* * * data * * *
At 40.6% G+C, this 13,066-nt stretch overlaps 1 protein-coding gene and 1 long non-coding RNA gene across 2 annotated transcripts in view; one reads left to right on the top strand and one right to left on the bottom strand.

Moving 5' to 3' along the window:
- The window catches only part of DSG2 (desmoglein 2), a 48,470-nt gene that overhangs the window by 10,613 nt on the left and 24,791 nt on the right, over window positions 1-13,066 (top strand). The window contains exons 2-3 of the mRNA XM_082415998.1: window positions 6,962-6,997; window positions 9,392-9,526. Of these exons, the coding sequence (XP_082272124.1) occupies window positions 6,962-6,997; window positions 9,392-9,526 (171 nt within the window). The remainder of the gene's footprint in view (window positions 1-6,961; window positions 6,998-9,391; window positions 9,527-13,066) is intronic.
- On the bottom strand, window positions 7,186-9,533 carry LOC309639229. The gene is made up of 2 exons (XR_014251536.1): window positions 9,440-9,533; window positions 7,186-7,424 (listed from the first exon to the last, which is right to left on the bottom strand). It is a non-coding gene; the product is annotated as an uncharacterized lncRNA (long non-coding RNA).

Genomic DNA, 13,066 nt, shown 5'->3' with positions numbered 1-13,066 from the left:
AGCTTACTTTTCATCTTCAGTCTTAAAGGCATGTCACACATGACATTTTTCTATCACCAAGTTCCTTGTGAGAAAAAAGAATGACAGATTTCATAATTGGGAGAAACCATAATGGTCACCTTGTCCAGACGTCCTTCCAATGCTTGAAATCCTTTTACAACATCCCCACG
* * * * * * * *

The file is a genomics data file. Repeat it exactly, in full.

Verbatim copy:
At 40.6% G+C, this 13,066-nt stretch overlaps 1 protein-coding gene and 1 long non-coding RNA gene across 2 annotated transcripts in view; one reads left to right on the top strand and one right to left on the bottom strand.

Moving 5' to 3' along the window:
- The window catches only part of DSG2 (desmoglein 2), a 48,470-nt gene that overhangs the window by 10,613 nt on the left and 24,791 nt on the right, over window positions 1-13,066 (top strand). The window contains exons 2-3 of the mRNA XM_082415998.1: window positions 6,962-6,997; window positions 9,392-9,526. Of these exons, the coding sequence (XP_082272124.1) occupies window positions 6,962-6,997; window positions 9,392-9,526 (171 nt within the window). The remainder of the gene's footprint in view (window positions 1-6,961; window positions 6,998-9,391; window positions 9,527-13,066) is intronic.
- On the bottom strand, window positions 7,186-9,533 carry LOC309639229. The gene is made up of 2 exons (XR_014251536.1): window positions 9,440-9,533; window positions 7,186-7,424 (listed from the first exon to the last, which is right to left on the bottom strand). It is a non-coding gene; the product is annotated as an uncharacterized lncRNA (long non-coding RNA).

Genomic DNA, 13,066 nt, shown 5'->3' with positions numbered 1-13,066 from the left:
AGCTTACTTTTCATCTTCAGTCTTAAAGGCATGTCACACATGACATTTTTCTATCACCAAGTTCCTTGTGAGAAAAAAGAATGACAGATTTCATAATTGGGAGAAACCATAATGGTCACCTTGTCCAGACGTCCTTCCAATGCTTGAAATCCTTTTACAACATCCCCACG